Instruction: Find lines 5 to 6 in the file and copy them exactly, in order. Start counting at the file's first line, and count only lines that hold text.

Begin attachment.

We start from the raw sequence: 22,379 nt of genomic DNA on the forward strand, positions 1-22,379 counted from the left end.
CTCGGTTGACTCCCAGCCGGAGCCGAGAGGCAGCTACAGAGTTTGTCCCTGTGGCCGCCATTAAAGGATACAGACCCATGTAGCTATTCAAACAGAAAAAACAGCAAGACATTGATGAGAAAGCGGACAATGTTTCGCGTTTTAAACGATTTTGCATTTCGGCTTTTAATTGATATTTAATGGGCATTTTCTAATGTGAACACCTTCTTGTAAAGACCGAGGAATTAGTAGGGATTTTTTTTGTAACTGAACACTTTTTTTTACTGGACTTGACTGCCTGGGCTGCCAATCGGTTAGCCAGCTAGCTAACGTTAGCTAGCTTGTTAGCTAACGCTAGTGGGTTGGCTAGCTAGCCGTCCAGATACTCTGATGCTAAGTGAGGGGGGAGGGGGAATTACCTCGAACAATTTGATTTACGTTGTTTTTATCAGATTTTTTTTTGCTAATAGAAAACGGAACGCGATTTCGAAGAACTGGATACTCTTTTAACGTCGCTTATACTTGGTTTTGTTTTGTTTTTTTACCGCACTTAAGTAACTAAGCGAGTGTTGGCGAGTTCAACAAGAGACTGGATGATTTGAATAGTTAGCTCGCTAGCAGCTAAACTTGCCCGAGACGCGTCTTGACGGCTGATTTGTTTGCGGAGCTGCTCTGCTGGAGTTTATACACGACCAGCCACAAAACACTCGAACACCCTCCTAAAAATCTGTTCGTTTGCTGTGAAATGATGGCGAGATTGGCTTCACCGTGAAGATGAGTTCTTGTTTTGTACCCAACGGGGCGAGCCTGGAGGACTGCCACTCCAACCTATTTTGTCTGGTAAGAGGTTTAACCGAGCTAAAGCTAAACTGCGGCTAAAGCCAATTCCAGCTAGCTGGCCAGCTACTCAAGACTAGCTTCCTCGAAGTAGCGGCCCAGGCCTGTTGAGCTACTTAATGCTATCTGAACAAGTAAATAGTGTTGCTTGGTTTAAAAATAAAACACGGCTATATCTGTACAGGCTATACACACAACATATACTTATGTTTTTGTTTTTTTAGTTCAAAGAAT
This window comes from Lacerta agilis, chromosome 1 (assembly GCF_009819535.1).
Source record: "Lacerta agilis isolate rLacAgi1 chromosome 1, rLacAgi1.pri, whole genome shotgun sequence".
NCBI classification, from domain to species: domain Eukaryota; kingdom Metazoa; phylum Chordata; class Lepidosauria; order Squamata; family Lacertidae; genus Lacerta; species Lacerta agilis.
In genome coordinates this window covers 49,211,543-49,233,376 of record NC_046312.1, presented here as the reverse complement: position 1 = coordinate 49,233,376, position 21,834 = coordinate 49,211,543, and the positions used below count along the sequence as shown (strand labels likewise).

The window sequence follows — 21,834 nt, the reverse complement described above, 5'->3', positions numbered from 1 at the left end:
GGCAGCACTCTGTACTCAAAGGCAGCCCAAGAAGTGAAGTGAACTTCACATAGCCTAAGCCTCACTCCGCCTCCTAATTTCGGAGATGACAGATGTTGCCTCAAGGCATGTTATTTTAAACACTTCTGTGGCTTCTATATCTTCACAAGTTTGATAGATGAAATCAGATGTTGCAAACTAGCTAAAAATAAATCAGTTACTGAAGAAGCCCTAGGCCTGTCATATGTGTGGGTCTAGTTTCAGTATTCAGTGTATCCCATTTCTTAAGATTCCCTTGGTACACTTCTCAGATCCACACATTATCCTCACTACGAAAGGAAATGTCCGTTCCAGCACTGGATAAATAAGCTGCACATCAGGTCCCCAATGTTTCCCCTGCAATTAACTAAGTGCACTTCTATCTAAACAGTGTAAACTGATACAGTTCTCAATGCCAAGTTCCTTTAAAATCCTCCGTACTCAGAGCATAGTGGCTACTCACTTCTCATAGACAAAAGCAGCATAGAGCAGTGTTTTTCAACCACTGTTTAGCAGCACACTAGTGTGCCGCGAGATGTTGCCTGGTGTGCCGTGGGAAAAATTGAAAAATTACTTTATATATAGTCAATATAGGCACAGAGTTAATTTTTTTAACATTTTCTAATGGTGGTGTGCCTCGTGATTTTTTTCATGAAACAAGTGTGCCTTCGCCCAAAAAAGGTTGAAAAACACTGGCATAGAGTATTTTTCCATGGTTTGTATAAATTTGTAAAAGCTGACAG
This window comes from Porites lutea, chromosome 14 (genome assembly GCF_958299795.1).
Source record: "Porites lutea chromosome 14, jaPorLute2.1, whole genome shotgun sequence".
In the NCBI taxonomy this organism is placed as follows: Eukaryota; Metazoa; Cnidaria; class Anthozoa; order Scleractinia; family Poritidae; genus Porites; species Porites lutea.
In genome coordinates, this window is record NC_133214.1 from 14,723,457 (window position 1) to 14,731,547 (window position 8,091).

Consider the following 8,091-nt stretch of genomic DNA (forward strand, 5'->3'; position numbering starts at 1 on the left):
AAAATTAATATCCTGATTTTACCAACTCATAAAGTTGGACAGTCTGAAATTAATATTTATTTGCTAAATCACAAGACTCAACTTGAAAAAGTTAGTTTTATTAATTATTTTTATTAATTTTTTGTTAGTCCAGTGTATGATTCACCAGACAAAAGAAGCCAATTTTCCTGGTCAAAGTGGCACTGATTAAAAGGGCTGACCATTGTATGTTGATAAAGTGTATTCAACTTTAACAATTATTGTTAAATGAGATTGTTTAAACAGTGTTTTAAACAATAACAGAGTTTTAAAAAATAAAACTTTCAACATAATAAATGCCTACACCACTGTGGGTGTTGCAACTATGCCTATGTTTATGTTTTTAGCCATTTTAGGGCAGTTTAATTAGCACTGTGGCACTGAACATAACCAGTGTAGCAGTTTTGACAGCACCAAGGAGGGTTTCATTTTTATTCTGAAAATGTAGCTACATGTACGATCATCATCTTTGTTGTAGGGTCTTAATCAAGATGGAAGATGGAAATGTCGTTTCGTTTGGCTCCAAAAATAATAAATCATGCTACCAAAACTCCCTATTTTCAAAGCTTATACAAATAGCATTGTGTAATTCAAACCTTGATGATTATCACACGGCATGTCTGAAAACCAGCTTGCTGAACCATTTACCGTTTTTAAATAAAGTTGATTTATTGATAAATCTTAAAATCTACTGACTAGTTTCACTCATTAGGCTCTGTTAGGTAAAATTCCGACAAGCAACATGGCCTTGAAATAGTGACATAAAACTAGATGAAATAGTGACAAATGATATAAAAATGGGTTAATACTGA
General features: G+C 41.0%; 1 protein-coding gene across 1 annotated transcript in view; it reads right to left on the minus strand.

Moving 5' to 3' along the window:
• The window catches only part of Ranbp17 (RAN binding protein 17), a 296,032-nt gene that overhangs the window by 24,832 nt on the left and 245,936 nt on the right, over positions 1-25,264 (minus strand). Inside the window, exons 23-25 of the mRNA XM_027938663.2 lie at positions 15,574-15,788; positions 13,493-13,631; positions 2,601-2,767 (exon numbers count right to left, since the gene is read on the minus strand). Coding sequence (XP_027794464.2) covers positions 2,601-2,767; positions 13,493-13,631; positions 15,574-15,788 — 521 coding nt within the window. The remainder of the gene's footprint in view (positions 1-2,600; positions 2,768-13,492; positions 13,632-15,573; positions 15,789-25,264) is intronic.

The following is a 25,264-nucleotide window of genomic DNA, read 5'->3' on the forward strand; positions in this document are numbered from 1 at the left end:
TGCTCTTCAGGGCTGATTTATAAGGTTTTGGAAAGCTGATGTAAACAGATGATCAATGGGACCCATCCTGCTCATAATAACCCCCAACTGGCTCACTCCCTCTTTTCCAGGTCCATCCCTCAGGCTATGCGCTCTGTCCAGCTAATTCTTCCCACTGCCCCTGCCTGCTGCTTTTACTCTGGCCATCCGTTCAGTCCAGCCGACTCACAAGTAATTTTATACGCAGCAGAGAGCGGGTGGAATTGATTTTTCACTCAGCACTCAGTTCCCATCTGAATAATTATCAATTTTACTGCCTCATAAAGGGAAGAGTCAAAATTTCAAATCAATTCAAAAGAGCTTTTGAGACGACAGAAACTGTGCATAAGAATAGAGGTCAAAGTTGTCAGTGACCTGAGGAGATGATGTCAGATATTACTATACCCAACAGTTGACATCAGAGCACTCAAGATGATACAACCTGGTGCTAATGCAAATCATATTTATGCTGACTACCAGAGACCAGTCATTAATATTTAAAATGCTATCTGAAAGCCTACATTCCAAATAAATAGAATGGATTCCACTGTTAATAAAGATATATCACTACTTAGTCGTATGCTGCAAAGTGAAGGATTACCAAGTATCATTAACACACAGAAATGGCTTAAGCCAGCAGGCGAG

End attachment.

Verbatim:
NCBI classification, from domain to species: domain Eukaryota; kingdom Metazoa; phylum Chordata; class Lepidosauria; order Squamata; family Lacertidae; genus Lacerta; species Lacerta agilis.
In genome coordinates this window covers 49,211,543-49,233,376 of record NC_046312.1, presented here as the reverse complement: position 1 = coordinate 49,233,376, position 21,834 = coordinate 49,211,543, and the positions used below count along the sequence as shown (strand labels likewise).